VueJs Directives: Data Binding in VueJs

Last updated on April 1, 2022. Created on March 30, 2022.


Important

To get the maximum learning value out of this post, make sure you engage in practical programming by running the code blocks provided to see them in action. Click here to learn how to do that.

Introduction

Making the front-end dynamic in web development involves logic that reorganizes or rewrites various nodes of the HTML DOM tree. In simple terms, the HTML in our pages needs to be updated or changed without triggering page reloads.

In Vue, this is made possible by directly binding the target HTML tag inner content, attributes and events to the Vue instance with the help of various custom Vue directives.

These directives help us use convenient JavaScript operations directly on the template HTML while Vue does the nitty-gritty work we’d normally do in vanilla JavaScript under the hood, simplifying the whole development process for us.

Custom Vue Directives

To see Vue directives in action, let’s observe the following example:

Practice this code!
<html>
  <style>
    .box {
      background-color: coral;
      width: 100px;
      height: 100px;
      margin: 20px;
    }
  
</style>
  <div id="app">
    <div class="box" v-show="showBox"></div>
  </div>
  <script src="https://unpkg.com/[email protected]"></script>
  <script>
    let app = Vue.createApp({
      data() {
        return {
          showBox: true,
        };
      },
      mounted() {
        const toggleVisibility = () => {
          this.showBox = !this.showBox;
        };
        let intervalId = setInterval(toggleVisibility, 1000);
        const stopToggle = () => {
          this.showBox = true;
          clearInterval(intervalId);
        };
        let timeoutId = setTimeout(stopToggle, 20000);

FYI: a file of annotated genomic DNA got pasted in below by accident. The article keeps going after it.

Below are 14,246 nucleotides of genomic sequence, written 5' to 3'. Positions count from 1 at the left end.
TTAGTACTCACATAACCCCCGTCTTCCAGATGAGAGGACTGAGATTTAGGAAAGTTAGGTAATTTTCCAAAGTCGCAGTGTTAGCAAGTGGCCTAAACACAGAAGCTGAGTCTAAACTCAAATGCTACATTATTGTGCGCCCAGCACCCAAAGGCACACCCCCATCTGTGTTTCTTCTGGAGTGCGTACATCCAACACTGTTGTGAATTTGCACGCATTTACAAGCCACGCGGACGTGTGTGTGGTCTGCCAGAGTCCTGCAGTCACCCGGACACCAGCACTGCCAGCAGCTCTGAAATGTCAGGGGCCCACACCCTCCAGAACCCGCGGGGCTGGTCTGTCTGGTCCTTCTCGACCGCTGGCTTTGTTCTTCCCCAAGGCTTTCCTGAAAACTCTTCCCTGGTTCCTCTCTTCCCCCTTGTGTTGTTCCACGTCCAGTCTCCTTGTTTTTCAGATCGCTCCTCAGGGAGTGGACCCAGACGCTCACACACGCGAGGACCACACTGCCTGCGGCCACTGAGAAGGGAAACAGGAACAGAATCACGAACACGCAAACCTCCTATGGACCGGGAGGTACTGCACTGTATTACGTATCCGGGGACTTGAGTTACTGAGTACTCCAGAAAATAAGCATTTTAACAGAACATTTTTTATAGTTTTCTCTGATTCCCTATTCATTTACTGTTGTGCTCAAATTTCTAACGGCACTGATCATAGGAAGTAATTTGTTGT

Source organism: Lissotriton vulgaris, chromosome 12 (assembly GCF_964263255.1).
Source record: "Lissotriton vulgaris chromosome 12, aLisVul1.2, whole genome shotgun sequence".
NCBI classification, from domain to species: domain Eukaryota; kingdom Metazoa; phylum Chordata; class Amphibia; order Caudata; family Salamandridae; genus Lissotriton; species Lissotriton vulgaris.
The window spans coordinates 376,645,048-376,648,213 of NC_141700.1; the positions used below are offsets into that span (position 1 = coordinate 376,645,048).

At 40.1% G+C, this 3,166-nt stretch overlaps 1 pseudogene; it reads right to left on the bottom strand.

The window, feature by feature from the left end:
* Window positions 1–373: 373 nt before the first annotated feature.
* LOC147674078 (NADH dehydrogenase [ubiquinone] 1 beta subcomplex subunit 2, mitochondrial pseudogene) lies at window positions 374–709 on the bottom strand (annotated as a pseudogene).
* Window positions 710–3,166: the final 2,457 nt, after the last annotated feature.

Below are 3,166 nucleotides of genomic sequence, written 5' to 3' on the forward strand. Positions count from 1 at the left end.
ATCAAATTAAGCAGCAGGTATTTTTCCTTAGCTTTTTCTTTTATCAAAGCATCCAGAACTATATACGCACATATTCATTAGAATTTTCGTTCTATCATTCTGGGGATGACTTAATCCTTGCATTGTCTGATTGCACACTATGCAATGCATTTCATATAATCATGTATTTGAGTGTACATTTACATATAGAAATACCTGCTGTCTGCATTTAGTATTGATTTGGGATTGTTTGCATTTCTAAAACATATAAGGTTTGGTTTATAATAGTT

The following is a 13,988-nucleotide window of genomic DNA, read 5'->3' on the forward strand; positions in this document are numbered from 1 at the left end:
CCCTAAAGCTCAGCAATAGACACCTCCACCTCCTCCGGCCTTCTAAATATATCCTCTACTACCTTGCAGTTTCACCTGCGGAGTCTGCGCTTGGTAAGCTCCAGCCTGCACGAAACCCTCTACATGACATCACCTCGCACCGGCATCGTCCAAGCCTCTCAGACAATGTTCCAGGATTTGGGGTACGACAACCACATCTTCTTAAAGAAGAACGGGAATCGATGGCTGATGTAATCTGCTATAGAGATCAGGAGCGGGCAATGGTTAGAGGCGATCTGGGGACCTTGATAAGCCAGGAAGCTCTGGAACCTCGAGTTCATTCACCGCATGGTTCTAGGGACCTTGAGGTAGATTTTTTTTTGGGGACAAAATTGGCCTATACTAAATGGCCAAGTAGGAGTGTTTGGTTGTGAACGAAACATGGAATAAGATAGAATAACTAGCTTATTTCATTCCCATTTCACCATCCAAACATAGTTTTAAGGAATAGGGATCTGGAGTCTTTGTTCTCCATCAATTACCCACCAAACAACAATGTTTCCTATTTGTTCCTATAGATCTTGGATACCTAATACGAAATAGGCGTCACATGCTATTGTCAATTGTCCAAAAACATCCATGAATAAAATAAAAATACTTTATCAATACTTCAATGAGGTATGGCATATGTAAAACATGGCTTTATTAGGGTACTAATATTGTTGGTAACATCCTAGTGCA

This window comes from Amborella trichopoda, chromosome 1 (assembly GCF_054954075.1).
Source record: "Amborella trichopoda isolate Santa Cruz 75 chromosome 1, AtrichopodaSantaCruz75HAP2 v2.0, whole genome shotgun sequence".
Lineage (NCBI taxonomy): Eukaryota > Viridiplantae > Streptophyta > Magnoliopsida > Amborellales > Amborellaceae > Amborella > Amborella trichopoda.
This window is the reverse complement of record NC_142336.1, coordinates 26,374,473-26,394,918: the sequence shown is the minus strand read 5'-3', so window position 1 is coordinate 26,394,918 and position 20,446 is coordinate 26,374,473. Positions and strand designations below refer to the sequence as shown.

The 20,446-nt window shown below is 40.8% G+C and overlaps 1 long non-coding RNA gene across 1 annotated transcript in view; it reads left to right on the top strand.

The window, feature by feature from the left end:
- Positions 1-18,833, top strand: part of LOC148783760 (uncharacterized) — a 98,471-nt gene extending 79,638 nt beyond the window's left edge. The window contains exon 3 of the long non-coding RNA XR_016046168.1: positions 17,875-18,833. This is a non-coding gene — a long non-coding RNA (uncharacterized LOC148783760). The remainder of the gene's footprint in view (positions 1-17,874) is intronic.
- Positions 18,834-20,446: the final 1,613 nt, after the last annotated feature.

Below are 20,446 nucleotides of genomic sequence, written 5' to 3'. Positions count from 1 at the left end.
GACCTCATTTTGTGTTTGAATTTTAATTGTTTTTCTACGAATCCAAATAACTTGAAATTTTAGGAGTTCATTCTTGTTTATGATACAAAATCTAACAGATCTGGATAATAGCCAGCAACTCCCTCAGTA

},
    }).mount('#app');
  
</script>
</html>

When you open the above example on your browser, you’ll see a coral box appearing and disappearing for a span of 20 seconds.

We achieve that by toggling the state of the showBox variable between true and false, as found in the logic defined in the mounted hook. And to bind that state to our box (the div block with the .box class) we use the v-show Vue directive on it.

The v-show is a custom Vue directive that modifies the display style of a HTML element based on the truthiness of the variable passed to it. If it’s an expression or value that is falsy, it adds a display: none style to the HTML element in question.

v-show is among Vue’s conditional directives, i.e. directives that fulfill a task based on the truthiness of the value being observed, the others being v-if, v-else-if, and v-else. We will look at these in more depth later.

Let’s take a look at another example.

Practice this code!
<html>
  <style>
    meter {
      height: 3em;
      width: 15em;
    }
  
</style>

  <div id="app">
    <h1>City Water Flow Rate Levels</h1>
    <h2>({{ level.toFixed() }} m³/hour)</h2>
    <meter
      id="fuel"
      min="0"
      max="100"
      low="33"
      high="66"
      optimum="80"
      v-bind:value="level"
    >
</meter>
    <br />
  </div>
  <script src="https://unpkg.com/[email protected]"></script>
  <script>
    let app = Vue.createApp({
      data() {
        return {
          level: 0,
        };
      },
      mounted() {